Cabrera, unlike Peralta, isn’t new to his position, yet he made a rookie mistake in the third inning. Anibal Sanchez was threatening to put out another A’s threat, and he got the two-out grounder he needed to do it — a blistered ball hopper off the bat of Yoenis Cespedes to Cabrera at third.
Cabrera, afterward, seemed to gripe about a bad hop, but that’s no excuse for not getting in front of it. Instead, he played it off his side, allowing it to carom into left field, and A’s speedster Coco Crisp scored easily from second.
News: Sanchez got rocked by an A’s team that also teed off on him in August.
Views: You could sense early on that it wasn’t Sanchez’s day. He was pitching in trouble early and often. Six runners reached on Sanchez through three innings, and he got away with several other hittable pitches up in the zone.
Not in the fourth and fifth innings, though — as Josh Reddick, Brandon and Seth Smith all took him deep, including Reddick and Moss to against-the-wind right field. Sanchez allowed just nine homers all season, then three in the span of nine batters Monday.
Leyland probably could’ve pulled him a tad sooner. But he knows what we all know: No disrespect to the bullpen — which, by the way, has done a very commendable job this series — but if the Tigers go to the relievers too early, they’re usually going to be in trouble. So he rolled the dice, and crapped out.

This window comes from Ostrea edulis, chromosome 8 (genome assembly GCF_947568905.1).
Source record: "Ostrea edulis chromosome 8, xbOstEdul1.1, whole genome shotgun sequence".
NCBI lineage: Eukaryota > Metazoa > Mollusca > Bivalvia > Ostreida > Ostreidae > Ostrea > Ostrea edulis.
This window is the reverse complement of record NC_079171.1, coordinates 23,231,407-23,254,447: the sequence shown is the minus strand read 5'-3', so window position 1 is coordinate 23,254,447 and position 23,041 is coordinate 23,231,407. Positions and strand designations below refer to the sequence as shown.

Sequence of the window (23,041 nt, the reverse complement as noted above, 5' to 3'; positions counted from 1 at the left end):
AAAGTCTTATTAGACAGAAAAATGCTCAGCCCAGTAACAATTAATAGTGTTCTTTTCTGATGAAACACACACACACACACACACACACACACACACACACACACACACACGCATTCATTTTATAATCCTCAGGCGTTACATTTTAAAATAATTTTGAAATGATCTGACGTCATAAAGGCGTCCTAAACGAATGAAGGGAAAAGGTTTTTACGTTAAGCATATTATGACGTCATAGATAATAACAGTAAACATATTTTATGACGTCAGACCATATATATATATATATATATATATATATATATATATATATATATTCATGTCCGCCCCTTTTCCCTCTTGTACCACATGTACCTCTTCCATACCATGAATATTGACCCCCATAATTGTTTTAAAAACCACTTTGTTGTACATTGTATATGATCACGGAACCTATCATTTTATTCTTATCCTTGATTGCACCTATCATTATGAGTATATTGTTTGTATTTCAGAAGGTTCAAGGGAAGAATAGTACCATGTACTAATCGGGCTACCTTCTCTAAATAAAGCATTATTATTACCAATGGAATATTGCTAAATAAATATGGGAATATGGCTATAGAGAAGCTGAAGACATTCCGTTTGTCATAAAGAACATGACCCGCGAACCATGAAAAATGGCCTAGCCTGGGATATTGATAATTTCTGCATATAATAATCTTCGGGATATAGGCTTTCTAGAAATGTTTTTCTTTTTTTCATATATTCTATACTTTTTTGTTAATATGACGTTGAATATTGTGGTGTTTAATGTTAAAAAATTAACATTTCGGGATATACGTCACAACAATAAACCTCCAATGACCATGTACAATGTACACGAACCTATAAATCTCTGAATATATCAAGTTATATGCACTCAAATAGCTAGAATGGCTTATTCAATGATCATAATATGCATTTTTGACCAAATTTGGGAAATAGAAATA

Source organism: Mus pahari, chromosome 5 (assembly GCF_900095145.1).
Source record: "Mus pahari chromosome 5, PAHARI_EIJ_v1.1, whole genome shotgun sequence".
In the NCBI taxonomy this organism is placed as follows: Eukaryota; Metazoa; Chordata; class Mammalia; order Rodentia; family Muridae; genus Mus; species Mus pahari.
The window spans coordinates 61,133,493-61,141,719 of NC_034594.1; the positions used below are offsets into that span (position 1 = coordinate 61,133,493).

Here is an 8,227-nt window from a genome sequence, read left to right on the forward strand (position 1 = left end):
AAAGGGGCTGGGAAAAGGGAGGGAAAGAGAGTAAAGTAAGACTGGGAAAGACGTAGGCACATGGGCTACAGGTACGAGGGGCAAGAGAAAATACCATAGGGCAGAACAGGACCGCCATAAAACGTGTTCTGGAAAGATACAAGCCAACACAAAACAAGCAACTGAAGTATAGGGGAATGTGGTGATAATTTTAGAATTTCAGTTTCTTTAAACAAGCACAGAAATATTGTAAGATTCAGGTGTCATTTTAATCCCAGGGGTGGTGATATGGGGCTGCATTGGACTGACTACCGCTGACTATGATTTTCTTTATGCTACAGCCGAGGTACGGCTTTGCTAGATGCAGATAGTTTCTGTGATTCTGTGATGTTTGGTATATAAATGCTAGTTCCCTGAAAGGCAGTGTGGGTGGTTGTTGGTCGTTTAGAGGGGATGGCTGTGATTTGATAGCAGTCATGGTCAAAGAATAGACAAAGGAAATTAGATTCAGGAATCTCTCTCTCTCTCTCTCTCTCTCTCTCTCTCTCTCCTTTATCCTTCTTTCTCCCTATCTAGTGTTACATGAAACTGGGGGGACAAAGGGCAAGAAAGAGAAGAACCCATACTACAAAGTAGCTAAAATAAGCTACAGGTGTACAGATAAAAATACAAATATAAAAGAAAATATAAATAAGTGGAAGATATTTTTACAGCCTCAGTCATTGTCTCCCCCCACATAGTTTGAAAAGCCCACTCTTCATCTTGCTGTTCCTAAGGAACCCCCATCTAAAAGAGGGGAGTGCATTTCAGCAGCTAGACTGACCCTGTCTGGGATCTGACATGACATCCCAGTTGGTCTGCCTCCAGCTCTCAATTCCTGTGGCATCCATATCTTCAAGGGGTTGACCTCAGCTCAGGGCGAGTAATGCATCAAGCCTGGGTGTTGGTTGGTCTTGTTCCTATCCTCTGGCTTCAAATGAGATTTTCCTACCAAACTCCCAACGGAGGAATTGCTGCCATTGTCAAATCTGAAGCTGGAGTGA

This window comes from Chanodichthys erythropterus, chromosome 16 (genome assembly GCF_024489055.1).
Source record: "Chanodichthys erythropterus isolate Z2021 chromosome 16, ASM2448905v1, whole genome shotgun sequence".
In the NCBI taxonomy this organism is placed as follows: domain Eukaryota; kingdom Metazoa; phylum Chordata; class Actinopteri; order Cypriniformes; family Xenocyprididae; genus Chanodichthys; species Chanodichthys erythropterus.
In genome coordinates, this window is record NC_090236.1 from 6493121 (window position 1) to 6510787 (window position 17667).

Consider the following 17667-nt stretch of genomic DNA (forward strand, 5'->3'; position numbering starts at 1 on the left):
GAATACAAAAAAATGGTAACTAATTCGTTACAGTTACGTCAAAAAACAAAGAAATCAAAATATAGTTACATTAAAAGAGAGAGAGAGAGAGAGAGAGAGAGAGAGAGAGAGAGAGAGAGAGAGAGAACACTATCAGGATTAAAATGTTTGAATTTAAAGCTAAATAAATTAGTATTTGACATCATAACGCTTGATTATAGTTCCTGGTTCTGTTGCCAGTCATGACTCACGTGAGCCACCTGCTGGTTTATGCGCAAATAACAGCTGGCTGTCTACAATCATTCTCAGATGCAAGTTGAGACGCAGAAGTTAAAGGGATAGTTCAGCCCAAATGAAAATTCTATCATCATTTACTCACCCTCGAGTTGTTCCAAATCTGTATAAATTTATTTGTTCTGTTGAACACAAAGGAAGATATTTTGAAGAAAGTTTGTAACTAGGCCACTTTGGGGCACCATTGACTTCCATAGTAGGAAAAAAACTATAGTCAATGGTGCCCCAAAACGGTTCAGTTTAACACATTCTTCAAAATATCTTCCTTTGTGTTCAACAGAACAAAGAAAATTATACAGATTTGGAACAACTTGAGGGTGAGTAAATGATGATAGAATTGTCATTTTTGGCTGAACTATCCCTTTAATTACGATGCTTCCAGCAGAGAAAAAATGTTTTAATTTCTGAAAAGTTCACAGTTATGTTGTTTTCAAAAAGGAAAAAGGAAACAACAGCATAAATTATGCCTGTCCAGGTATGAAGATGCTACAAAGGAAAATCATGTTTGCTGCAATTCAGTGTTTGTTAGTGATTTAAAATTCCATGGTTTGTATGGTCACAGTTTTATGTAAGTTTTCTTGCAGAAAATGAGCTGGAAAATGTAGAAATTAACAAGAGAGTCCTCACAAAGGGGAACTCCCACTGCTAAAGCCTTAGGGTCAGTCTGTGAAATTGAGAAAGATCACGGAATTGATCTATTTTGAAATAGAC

The Tigers definitely needed more from Sanchez, the league’s ERA leader, though, to be fair, there’s a tremendous amount of pressure on Detroit’s starting pitchers right now.
The offense isn’t clicking, at all, and you could just see from the get-go that Sanchez felt the weight of the world on his shoulders. After a strikeout of Cespedes, he allowed himself one of the most exuberant first-inning first pumps you’ll ever see.
It all but said, “Whew! If I give up one run, we lose.”
In that context, Scherzer and Justin Verlander’s starts in Game 1 and 2 are even more remarkable.
News: Historically speaking, the Tigers are in trouble.
Views: It’s true. Of the 38 best-of-five series that have been tied at one win apiece, the team that won Game 3 has gone on to win the series 30 times.
The 2011 Cardinals are the only team since 2002 to win after falling down 2-1.
But that’s only history. It has nothing to do with this team. And, really, the odds all change if the Tigers can just find a way to send the series back to Oakland.
The Tigers haven’t won back-to-back elimination games since 1968, but have recently won elimination games on the road: in 2011 in New York, and in 2012 in Oakland.
So they’re not afraid of doing the dirty work in somebody’s house.
They just have to take care of business at home first.